Prosecutors contend that Raabe helped Citron skim about $80 million in interest earnings from other pool investors, money that the pair allegedly placed in a county account. Investigators also charge that Raabe and Citron attempted to minimize the damage to the county's investment holdings by transferring securities that were losing money into the investment pool, where the losses were spread among the investors.
A team of auditors found that $271 million in county losses were transferred to the entire pool, to be shared by 200 school districts, cities and special agencies.
However, prosecutors acknowledge that Raabe did not benefit personally from the alleged offenses. Similarly, they say Citron did not gain personally from the misappropriations of public money to which he pleaded guilty.
During his 10-year career in county government, Raabe was a high-profile booster of Citron's strategies to investors throughout the state, at times serving as a salesman trying to draw investors into the portfolio.
Even before the financial crisis, Raabe--though he can appear shy and introverted--was known as his reclusive boss' spokesman, often representing Citron in meetings with county officials and investors. His attorney said at Tuesday's hearing that Raabe is seeing a psychiatrist four times a week.
Throughout the financial crisis, Raabe has maintained that he was merely following Citron's orders and did not fully understand how badly the investment portfolio was performing. Just days before the county's bankruptcy filing, he downplayed the seriousness of the county's financial troubles.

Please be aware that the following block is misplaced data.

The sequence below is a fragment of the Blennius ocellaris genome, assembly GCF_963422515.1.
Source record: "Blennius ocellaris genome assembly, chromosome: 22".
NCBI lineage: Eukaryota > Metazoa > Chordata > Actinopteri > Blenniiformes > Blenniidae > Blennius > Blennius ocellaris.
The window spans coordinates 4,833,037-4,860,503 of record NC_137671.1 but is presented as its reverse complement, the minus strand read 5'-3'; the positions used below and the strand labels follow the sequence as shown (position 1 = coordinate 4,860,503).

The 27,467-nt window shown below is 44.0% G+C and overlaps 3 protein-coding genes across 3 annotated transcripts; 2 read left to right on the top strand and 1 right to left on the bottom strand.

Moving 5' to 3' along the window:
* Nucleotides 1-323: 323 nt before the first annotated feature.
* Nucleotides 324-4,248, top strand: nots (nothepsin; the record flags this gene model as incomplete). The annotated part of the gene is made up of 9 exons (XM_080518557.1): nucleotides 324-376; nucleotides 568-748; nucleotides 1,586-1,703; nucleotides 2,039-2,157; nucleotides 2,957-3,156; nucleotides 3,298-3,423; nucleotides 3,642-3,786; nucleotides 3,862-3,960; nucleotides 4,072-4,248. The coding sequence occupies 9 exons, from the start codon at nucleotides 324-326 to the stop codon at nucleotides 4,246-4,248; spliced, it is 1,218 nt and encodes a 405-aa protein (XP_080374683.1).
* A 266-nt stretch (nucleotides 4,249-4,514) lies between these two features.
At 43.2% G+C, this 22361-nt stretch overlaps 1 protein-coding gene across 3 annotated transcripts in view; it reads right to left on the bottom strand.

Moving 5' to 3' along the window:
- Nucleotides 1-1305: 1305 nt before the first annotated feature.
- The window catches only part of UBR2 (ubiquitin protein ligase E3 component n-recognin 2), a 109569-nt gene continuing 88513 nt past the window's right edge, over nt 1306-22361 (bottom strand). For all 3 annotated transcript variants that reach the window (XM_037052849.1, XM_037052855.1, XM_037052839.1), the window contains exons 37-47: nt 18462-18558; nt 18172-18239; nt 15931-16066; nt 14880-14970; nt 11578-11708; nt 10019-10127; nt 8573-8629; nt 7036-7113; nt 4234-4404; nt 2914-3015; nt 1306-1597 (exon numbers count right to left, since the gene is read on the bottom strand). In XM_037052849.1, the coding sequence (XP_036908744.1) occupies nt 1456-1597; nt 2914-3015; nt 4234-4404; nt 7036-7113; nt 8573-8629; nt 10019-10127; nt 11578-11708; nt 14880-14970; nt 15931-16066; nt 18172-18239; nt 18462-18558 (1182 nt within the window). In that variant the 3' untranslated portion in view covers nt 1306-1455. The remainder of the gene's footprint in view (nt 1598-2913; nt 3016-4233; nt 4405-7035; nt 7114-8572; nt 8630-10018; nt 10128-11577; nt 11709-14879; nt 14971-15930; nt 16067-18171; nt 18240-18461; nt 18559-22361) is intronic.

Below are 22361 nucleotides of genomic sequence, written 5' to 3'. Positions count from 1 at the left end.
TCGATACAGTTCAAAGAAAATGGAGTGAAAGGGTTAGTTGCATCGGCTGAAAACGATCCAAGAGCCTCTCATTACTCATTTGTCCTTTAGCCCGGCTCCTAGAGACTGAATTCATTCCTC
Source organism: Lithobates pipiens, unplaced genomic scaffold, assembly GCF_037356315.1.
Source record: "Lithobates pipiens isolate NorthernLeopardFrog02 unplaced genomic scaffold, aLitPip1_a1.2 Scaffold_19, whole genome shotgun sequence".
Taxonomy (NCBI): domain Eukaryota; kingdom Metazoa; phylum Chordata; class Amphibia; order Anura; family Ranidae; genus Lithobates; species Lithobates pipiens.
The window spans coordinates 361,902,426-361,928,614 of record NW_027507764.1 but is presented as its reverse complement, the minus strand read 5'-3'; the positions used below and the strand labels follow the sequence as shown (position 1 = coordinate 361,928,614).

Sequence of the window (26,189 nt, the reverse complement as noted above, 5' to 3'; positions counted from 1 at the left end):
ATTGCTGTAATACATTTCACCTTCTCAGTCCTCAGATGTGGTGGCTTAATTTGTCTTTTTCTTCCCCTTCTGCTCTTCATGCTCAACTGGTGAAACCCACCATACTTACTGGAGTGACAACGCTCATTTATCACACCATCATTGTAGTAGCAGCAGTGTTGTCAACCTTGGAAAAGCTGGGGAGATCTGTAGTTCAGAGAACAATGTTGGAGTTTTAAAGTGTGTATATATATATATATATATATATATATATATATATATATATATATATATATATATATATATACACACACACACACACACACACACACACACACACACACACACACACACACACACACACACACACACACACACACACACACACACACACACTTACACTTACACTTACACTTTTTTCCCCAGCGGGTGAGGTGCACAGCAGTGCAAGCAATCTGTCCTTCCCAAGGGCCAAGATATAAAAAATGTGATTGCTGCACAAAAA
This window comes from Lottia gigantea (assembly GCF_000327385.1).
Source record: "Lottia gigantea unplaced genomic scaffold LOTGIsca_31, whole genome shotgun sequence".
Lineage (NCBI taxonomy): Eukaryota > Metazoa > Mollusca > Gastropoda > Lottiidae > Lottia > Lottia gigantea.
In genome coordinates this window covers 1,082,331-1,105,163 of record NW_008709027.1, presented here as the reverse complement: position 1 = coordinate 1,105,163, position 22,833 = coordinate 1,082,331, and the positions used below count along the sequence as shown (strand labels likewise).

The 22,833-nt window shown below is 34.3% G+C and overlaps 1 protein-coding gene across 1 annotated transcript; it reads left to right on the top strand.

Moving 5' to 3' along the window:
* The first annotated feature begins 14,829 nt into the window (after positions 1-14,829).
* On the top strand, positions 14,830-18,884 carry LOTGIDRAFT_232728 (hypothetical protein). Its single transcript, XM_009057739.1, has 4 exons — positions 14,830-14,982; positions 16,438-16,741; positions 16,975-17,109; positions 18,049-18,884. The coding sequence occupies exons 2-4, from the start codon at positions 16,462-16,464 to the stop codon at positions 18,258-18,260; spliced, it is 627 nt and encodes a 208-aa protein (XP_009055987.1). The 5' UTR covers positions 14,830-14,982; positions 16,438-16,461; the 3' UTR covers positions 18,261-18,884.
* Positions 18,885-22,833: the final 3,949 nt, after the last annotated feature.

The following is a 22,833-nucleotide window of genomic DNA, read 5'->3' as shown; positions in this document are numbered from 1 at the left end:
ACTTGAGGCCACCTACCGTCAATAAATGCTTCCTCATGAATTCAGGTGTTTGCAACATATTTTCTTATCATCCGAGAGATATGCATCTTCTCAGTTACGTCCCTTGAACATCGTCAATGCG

"This is a paper-loss problem. It's a liquidity problem, it's something we need to work through, but it is not a crisis and it is not catastrophic," Raabe said at a news conference. "While we're concerned about moving forward and resolving some of the problems, we are not concerned that the fund is going to be going under."
Exactly how much Raabe knew about the county's ailing portfolio and when he knew it is certain to be a key issue as prosecutors mount their case against him.
When Raabe testified in January before the Senate committee in Sacramento, he said he had developed misgivings about the pool and discussed his concerns with other county officials. In the weeks before the bankruptcy, he added, he worked with other county officials to develop a plan to prevent the pool from collapsing.
A county employee since his graduation from college in 1984, Raabe was promoted to the No. 2 spot in the treasurer's office in 1993, although some were so unsure of his talents that he was placed on probation for a time.
When Citron resigned Dec. 4, the Board of Supervisors appointed Raabe acting treasurer. He held the position until Dec. 23, when he was demoted to his original post. He was removed from that job in January, after county accountants discovered the series of improper transfers in the county's investment pool.
He was fired March 14.